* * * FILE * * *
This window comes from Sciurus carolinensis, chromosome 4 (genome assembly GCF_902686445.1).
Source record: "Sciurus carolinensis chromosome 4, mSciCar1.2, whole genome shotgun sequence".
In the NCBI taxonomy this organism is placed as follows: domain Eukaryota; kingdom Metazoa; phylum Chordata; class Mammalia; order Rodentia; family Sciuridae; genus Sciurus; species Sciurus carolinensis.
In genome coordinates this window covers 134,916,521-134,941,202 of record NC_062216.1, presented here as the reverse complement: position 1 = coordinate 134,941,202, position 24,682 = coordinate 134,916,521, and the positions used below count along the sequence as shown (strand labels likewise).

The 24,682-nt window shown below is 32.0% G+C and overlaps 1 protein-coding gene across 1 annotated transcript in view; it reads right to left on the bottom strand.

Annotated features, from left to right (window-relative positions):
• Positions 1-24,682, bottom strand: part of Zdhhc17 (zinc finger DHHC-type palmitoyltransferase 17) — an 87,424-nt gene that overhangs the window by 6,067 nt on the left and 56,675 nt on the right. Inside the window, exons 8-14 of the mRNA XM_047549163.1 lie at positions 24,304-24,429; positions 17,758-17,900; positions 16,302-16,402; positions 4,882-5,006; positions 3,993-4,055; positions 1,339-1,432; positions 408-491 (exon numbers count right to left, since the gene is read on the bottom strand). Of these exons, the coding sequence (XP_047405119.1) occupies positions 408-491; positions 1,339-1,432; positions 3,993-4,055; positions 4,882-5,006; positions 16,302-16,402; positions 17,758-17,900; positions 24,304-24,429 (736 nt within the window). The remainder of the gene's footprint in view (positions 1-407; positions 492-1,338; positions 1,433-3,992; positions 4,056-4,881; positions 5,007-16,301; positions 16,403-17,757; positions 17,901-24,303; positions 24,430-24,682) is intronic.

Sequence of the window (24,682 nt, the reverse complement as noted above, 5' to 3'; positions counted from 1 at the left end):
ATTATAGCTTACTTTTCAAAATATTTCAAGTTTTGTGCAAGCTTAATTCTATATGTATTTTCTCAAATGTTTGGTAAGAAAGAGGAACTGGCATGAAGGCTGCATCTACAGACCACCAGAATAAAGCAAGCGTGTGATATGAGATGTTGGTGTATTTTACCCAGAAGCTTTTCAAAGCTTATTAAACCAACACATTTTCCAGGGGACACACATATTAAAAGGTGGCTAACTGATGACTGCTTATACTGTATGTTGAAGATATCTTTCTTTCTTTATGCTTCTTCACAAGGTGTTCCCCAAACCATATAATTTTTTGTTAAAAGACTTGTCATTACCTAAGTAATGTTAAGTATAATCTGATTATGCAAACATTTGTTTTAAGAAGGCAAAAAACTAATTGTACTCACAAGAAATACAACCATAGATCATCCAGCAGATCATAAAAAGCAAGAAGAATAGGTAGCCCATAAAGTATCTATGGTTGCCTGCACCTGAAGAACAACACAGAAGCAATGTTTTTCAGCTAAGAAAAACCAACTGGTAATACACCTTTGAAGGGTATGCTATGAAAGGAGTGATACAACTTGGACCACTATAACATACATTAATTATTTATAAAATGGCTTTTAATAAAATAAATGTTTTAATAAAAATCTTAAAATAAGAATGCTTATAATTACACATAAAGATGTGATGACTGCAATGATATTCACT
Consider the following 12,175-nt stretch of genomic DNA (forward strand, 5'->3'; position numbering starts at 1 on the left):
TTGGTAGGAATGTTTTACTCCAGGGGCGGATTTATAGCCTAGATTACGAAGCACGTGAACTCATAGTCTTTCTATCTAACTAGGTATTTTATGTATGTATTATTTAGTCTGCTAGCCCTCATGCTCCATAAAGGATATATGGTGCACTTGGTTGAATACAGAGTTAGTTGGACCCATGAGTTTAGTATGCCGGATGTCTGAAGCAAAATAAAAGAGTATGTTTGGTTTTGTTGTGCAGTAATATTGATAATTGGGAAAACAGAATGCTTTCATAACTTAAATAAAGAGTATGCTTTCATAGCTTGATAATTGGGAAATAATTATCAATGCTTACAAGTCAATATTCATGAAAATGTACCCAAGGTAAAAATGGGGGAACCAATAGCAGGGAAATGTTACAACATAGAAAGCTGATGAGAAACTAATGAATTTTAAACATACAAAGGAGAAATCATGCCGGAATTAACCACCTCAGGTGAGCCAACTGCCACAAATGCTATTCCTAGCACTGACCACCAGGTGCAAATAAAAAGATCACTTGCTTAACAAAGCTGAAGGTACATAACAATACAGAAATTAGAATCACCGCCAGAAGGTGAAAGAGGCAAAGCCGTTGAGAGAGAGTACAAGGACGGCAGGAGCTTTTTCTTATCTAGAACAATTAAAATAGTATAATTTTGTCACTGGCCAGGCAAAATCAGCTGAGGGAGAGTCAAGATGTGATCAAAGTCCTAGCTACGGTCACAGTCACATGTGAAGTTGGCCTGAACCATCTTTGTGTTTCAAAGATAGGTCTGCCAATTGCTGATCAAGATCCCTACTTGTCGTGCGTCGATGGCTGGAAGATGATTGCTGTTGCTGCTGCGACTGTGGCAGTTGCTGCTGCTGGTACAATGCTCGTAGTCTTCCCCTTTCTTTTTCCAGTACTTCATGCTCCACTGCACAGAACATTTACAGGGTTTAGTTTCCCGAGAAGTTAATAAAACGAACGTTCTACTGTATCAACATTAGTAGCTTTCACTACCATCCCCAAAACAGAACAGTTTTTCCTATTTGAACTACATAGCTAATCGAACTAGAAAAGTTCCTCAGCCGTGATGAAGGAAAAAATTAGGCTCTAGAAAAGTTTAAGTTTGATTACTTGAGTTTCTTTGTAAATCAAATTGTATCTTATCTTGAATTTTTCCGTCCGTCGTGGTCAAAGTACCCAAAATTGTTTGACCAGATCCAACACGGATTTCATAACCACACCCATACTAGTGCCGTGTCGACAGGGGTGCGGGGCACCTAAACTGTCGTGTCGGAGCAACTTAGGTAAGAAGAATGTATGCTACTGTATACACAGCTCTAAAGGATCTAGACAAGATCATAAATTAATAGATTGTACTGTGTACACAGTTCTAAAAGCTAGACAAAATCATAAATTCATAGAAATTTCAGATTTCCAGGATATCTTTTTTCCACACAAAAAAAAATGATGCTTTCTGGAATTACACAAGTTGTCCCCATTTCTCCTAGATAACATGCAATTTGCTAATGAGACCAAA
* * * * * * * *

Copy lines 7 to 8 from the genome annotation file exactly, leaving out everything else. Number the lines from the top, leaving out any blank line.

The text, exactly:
• Positions 1-24,682, bottom strand: part of Zdhhc17 (zinc finger DHHC-type palmitoyltransferase 17) — an 87,424-nt gene that overhangs the window by 6,067 nt on the left and 56,675 nt on the right. Inside the window, exons 8-14 of the mRNA XM_047549163.1 lie at positions 24,304-24,429; positions 17,758-17,900; positions 16,302-16,402; positions 4,882-5,006; positions 3,993-4,055; positions 1,339-1,432; positions 408-491 (exon numbers count right to left, since the gene is read on the bottom strand). Of these exons, the coding sequence (XP_047405119.1) occupies positions 408-491; positions 1,339-1,432; positions 3,993-4,055; positions 4,882-5,006; positions 16,302-16,402; positions 17,758-17,900; positions 24,304-24,429 (736 nt within the window). The remainder of the gene's footprint in view (positions 1-407; positions 492-1,338; positions 1,433-3,992; positions 4,056-4,881; positions 5,007-16,301; positions 16,403-17,757; positions 17,901-24,303; positions 24,430-24,682) is intronic.

Sequence of the window (24,682 nt, the reverse complement as noted above, 5' to 3'; positions counted from 1 at the left end):